Peter and I have recently had the pleasure of enjoying Hazlewood. We have lived in Ballard for a while now and are kicking ourselves a little bit for not taking more advantage of this little gem on Sundays. Sundays are cheap, and we get to sit at the bar and drink old fashioned, lost cocktails as well as new inspirations (Spring is a time for motivation), and we get to know the talented bartender Sara, who I would say is nothing less than a master of her craft. Also she’s funny. And has a great laugh. And I like her outfits, mostly because I could never pull them off.
First off, let me say that this little nook of a place is probably not really tucked away off of Market St., but it sure feels like it. Basically, it’s an architectural optical illusion. We were really looking for it one day and ended up staring at a tattoo joint (right next door). I’ve considered myself to be an observant person most my life, and for a few minutes this made me feel a little humbled. I’m sure that is the point. Not to humble patrons, but to be covert. If the point wasn’t to be a little elusive, that was quite a good accident. It’s charming, red velvet with hints of mysterious inside. There’s squid ink next to a leather bottle of something on the shelf at the bar. There are beautiful bottles of liquor, glowing red, bright purple and a lovely herbaceous green from the the votives placed behind them. There are amber colors and small spaces everywhere. It is obvious there is a purpose for everything.
We have met Sara twice. Both times we have sat at the bar and had the pleasure of watching her work, interact and create. She gets pretty busy. She still makes amazing cocktails and makes it feel like it’s slow, like it’s a five minute process for each drink, that everything needs to be perfect, that she is not affected by time and by people and by the demand for exactly what it is that she is doing. She comes off acting like she likes it, or at least is just fine by the pressure, even when it could feel like one of those dreams when you’re running away from your burning home, pulled back by some stupid, invisible set of overalls by some stupid, invisible force. Everyone knows what that’s like, right? Less dramatically, she is good at her job and appears to like it very much. Our goal is to try and go as many Sundays as possible, because after nine perfectly crafted cocktails, our bill was ridiculously low, and of course that is always a good thing. More importantly, we’re interested in what makes a good cocktail, how to do it, and why people are into it, aside from tasting amazing. I’m also trying to redefine my negative feelings about gin, which were not created by drinking too much of it one night in high school but because I simply have never cared for that juniper berry strength. I’m learning that it’s quite good with fresh ginger, or in an Aviation (I drank this the traditional way with crème de violette, a sort of soapy, very floral liquer that turned the drink a gray-purple and matched my fingernail polish). Peter and I have this small dream right now of creating our own bitters and being wildly successful at it, and we seem to have a partner here in the bartender at Hazlewood, who would graciously create cocktails based off of our flavor combinations, of which we have a list and will not tell, because obviously that list is going to make us famous. It’s mostly fun to find someone that is as excited as us by drink concoctions and the history, and the stories created while enjoying them.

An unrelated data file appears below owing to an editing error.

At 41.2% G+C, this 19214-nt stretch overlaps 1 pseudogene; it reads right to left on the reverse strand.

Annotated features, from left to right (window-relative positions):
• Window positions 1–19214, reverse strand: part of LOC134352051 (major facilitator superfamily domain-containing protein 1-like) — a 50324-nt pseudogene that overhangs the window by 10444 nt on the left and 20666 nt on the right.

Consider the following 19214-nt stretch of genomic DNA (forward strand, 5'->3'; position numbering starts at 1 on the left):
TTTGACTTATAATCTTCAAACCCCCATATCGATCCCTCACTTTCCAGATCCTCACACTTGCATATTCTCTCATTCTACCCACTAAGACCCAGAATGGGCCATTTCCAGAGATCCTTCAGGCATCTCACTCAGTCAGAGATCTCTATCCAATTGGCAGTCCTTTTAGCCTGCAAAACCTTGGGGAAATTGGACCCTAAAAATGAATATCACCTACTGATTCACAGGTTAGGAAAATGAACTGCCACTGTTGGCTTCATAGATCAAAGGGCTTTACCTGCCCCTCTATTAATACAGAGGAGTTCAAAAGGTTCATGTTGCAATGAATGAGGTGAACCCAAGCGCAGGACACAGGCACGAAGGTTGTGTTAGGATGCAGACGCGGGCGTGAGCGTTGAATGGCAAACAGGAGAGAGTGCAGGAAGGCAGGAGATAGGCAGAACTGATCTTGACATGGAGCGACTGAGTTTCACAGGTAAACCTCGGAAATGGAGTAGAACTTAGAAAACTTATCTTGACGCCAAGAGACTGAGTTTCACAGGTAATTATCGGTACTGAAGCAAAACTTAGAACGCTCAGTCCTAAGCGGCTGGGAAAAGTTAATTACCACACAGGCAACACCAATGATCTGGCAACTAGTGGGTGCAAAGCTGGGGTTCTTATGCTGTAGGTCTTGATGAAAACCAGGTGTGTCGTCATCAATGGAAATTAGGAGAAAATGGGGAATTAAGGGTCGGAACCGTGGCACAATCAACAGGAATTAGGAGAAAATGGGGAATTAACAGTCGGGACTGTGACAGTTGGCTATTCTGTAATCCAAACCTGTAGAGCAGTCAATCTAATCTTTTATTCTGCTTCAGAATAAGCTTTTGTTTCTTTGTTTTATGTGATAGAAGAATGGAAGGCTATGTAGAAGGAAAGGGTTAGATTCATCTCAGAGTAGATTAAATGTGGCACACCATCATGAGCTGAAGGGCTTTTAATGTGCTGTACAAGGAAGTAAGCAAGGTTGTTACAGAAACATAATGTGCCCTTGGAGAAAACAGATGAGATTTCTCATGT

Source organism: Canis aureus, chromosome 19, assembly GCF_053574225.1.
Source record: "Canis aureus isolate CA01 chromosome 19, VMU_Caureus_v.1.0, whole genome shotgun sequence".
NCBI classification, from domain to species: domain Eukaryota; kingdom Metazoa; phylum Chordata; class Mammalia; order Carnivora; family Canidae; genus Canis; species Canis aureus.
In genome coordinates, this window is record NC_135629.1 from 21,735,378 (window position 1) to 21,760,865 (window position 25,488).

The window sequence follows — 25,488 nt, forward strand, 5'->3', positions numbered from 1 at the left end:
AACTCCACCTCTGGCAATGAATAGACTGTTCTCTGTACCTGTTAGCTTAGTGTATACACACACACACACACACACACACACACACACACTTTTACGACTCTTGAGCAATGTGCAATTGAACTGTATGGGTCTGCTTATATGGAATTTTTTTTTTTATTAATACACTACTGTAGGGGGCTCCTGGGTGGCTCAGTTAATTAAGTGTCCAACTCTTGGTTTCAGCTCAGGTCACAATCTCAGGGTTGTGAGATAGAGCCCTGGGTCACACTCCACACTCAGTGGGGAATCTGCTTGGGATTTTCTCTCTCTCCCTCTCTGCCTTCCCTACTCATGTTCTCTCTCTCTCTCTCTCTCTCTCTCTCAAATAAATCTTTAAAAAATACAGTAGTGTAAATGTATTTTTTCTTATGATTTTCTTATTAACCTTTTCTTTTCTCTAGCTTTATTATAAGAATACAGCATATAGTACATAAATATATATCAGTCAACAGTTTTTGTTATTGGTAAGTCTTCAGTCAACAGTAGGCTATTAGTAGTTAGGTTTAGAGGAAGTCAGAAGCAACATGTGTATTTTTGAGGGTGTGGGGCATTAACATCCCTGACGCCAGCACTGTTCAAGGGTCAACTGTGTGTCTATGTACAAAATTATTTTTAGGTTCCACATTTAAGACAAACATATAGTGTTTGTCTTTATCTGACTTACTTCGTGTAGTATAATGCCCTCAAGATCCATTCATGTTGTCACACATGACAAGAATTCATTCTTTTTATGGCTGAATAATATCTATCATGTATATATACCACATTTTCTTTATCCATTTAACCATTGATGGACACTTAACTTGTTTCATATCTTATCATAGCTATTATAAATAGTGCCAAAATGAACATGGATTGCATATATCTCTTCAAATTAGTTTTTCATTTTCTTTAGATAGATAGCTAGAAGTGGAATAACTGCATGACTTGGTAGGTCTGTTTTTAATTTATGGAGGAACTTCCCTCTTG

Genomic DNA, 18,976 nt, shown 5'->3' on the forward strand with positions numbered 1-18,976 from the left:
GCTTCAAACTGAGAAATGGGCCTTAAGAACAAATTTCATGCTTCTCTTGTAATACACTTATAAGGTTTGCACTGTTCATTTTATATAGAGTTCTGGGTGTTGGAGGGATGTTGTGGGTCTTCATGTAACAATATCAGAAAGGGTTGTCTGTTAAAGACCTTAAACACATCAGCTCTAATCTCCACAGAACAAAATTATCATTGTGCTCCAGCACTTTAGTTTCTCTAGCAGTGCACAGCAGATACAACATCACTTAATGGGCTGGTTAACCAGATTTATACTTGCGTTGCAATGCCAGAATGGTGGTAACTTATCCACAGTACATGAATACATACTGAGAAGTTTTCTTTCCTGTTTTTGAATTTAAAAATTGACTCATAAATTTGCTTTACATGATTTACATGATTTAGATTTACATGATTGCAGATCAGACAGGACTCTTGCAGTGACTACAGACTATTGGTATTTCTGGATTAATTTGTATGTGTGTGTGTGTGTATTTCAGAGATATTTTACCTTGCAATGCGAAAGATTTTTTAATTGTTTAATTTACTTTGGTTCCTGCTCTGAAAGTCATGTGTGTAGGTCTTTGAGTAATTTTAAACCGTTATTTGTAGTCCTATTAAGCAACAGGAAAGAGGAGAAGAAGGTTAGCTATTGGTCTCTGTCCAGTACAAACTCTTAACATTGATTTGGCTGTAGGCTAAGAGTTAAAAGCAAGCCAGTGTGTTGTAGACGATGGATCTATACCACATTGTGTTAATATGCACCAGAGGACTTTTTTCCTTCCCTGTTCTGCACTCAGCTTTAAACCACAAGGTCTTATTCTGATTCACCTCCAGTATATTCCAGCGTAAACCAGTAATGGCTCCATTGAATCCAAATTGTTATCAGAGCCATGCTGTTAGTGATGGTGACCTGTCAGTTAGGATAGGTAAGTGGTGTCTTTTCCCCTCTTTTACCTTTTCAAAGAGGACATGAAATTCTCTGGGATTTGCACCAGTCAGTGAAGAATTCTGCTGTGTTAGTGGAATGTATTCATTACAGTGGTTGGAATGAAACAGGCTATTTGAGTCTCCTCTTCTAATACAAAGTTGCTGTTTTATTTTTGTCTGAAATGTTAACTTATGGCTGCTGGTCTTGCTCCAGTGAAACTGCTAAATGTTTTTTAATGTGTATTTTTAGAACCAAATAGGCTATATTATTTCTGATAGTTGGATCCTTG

(That is in fact an illustration of an exploded drink glass. She’s not afraid to admit mistakes).